Near Panaca in Lincoln County, Nevada — The American Mountains (Southwest)
Panaca Summit Charcoal Kilns
Local silver ore processing required large quantities of fuel. Since charcoal burned twice as hot as cordwood and was more economical to transport, it became the preferred fuel for smelting. Swiss and Italian woodcutters, known as "Carbonari", had perfected the charcoal-making process in Europe. They brought these skills to the mining regions of Nevada in the mid-19th century. "Billets" or five foot lengths of wood were cut from the trunks and branches of pinon pine, juniper or mountain mahoghany. These were hauled to the kiln site and stacked in two vertical tiers within the ovens. Dry grasses and kindling were stuffed into the central "chimney" of the wood stack and ignited with live coals. Openings around the base of the kiln regulated the air flow, creating a steady fire; the vent at the top of the kiln was plugged to slow and control the burning rate. The carbonari would carefully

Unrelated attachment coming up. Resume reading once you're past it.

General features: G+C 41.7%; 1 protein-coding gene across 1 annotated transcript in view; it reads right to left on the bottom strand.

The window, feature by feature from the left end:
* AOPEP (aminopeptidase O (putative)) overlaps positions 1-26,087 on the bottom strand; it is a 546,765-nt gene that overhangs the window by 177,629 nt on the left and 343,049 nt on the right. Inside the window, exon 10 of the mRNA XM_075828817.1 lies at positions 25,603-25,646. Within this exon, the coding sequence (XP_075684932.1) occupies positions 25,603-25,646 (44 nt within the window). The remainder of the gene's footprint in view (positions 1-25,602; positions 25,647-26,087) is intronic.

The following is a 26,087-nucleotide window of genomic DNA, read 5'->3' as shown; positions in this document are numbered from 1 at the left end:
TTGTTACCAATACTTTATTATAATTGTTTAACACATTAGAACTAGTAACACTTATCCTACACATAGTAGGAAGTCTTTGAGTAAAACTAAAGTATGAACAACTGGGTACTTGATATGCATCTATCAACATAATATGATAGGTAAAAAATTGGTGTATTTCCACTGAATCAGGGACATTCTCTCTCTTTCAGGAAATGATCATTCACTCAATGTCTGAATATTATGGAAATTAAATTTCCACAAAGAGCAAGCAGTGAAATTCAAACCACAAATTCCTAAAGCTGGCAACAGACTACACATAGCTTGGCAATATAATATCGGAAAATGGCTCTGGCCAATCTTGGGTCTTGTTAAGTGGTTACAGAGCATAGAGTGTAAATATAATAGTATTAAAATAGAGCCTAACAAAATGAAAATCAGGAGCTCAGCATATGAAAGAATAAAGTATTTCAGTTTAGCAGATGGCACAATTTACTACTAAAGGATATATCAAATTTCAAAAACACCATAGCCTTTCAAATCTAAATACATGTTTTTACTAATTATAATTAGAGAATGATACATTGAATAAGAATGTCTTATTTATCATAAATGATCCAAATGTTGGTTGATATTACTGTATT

Erected by U.S. Department of the Interior- Bureau of Land Management.
Location. 37° 48.783′ N, 114° 10.245′ W. Marker is near Panaca, Nevada, in Lincoln County. Touch for map. Barely east of Panaca Summit, head north on Panaca Kilns Road (Unmarked dirt road). These kilns are several miles back through the forest. This trip is not for the Prius, or for those who don't like to leave the beaten path. Marker is in this post office area: Panaca NV 89042, United States of America.
Also see . . . Panaca Summit Kilns, Lincoln County. A first person account of a trip to the kilns. (Submitted on October 11, 2015.)
Categories. • Industry & Commerce • Natural Resources •
Credits. This page was last revised on June 16, 2016. This page originally submitted on October 8, 2015, by Trev Meed of Round Mountain, Nevada. This page has been viewed 180 times since then and 12 times this year. Photos: 1. submitted on October 8, 2015, by Trev Meed of Round Mountain, Nevada. 2. submitted on October 11, 2015, by Trev Meed of Round Mountain, Nevada. 3, 4. submitted on October 9, 2015, by Trev Meed of Round Mountain, Nevada. • Syd Whittle was the editor who published this page.